1. Desktop.
  2. Lab Files directory.
  3. Click the Host Memory Allocation Super Metric.json file to select it.
  4. Click Open.

 

 

Complete the Import

 

  1. You should see that the Super Metric imported successfully.
  2. Click DONE.

 

 

Edit the Super Metric

 

Notice that there is now a new super metric - Host Memory is Overallocated. Let's take a look at it.

  1. Click the 3 dots to the left of the Host Memory is Overallocated metric name.
  2. Click Edit to edit the super metric.

 

 

View the Metric Formula

 

As noted in the lesson introduction, the format for the ternary operator here is expression_condition ? expression_if_true : expression_if_false. In this case:

expression_condition evaluates whether the ratio of the total memory allocated to all VMs divided by the physical memory on the host is greater than 1

  1. The ? operator delineates the expression condition from the value/expression returned if the condition is true

expression_if_true is the number 1 in this case. We want the super metric value to be 1 if the allocated VM memory is greater than the physical host memory.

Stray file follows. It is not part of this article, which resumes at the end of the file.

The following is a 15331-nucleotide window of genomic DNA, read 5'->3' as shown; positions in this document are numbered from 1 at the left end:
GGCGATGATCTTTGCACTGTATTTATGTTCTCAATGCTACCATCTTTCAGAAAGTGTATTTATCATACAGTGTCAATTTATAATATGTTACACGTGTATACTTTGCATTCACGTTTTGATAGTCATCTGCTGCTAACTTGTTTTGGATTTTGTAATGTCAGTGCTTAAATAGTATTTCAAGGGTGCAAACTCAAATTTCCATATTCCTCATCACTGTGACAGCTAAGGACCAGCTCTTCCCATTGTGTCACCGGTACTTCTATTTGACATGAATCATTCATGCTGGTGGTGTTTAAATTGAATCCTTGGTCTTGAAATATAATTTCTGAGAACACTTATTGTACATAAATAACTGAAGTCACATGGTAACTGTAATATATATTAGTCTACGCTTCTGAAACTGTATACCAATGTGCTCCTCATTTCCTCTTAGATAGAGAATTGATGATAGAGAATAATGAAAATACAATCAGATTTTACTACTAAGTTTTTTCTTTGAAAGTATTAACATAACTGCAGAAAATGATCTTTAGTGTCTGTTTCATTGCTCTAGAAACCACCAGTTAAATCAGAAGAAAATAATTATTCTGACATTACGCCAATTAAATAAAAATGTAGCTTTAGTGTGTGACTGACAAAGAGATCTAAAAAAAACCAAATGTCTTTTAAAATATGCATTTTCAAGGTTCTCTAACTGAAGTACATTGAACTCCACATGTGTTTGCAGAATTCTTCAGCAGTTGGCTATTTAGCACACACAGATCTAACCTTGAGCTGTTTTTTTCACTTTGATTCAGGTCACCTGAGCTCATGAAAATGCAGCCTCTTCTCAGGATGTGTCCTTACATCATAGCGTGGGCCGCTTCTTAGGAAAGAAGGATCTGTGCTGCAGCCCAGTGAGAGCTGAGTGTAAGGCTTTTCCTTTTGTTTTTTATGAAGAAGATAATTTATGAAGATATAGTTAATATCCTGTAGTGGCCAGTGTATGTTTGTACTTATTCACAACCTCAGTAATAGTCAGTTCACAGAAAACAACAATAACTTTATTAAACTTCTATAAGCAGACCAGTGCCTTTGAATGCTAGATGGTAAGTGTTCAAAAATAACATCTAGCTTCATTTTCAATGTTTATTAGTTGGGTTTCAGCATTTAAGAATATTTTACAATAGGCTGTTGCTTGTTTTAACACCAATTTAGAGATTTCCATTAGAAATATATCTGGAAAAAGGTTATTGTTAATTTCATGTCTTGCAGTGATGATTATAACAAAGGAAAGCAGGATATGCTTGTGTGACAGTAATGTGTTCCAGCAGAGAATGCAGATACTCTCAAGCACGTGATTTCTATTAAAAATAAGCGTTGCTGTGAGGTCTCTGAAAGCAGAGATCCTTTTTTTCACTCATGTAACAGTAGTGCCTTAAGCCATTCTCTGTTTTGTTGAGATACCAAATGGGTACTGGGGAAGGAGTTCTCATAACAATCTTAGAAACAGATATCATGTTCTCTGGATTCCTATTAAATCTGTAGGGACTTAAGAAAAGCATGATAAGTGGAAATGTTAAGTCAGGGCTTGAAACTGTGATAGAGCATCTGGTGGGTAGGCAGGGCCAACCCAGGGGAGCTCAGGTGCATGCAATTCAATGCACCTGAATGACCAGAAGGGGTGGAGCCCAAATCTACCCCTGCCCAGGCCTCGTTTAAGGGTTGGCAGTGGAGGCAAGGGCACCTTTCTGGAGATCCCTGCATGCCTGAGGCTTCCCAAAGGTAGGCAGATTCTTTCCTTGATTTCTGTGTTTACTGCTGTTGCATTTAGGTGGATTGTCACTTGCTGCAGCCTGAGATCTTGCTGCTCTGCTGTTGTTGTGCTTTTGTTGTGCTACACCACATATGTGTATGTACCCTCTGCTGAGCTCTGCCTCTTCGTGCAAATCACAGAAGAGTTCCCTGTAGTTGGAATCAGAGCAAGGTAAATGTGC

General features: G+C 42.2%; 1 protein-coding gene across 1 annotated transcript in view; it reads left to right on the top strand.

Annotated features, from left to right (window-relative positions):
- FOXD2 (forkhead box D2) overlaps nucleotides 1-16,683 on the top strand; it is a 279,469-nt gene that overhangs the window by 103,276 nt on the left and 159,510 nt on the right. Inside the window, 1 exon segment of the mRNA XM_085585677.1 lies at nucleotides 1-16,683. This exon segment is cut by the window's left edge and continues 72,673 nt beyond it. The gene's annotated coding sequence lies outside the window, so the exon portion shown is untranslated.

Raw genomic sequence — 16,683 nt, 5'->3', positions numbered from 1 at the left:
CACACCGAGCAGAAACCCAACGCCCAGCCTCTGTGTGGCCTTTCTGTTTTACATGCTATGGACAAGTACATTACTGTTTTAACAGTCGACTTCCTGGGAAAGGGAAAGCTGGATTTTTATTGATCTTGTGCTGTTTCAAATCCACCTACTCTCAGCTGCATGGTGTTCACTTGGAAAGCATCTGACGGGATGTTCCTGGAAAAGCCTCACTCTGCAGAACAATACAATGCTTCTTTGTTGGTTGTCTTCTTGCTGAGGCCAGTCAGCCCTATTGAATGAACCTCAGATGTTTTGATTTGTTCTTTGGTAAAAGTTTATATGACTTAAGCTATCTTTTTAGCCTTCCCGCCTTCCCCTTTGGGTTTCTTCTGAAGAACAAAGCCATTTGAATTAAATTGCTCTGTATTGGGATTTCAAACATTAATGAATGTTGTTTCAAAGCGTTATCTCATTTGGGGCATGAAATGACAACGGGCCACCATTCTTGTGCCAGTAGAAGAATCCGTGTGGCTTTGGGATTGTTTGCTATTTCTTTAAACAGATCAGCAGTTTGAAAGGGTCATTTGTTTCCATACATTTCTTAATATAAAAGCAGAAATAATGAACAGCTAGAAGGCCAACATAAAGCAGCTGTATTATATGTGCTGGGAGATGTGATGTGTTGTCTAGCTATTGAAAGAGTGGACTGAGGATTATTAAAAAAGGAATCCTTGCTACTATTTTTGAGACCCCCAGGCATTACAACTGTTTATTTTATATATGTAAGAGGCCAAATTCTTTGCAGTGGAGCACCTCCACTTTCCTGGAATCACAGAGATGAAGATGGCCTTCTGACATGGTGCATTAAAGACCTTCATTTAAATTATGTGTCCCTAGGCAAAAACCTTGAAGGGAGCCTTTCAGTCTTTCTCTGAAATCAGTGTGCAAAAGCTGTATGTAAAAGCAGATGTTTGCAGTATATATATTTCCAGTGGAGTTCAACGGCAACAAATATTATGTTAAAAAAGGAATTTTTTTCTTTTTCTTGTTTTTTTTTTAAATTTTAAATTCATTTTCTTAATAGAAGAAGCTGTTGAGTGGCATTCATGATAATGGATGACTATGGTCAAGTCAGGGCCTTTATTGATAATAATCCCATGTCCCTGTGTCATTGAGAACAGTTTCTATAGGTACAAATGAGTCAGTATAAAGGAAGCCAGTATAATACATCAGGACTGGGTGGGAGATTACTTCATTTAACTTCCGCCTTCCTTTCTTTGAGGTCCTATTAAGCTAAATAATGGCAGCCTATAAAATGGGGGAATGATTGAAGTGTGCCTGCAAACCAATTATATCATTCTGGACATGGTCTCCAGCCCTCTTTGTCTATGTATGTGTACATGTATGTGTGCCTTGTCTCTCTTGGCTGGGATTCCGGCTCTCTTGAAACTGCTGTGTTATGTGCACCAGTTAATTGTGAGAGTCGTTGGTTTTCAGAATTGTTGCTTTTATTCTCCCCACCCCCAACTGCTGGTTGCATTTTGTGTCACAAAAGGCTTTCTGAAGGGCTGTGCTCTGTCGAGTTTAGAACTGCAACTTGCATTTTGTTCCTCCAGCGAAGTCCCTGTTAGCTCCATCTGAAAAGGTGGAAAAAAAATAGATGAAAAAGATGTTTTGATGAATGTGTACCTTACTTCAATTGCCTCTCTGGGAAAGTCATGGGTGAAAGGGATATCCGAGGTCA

1. The : operator delineates the value/expression returned if the condition is true from the value/expression returned if the condition is false

expression_if_false is the number 0 in this case. We want the super metric value to be 0 if the allocated VM memory is not greater than the physical host memory.

In our lab environment, none of the four hosts has memory overallocated so the super metric will evaluate to zero for all of them. If you want to, you can open the vSphere client and change the memory allocation on one of the VMs to something that makes the total VM allocated memory on a host greater than 10 GB since that's the configured memory on our hosts. If you do try this, you will need to wait at least one collection/analytics cycle (set at one minute in the HOL pod) before you will see the  super metric value change from zero to one.

  1. Click NEXT in the wizard and then click NEXT again (not shown) to get to the Enable in a Policy step.

 

 

Enable In the Policy and Save

 

All that's needed now is to enable the super metric in our policy and save it.

  1. Check the box to enable the metric in our HOL Policy and any other policies that are under HOL Policy.
  2. Click FINISH to save and close the wizard.

 

Verifying Super Metric Calculation


We just created several super metrics. Let's check to make sure they are being calculated on the appropriate objects in our environment.


 

Search for a Cluster

 

 

Let's first take a look at the Compute Cluster A vSphere cluster's metrics.

  1. Click the global search magnifying glass in the top bar.
  2. In the search box, type computer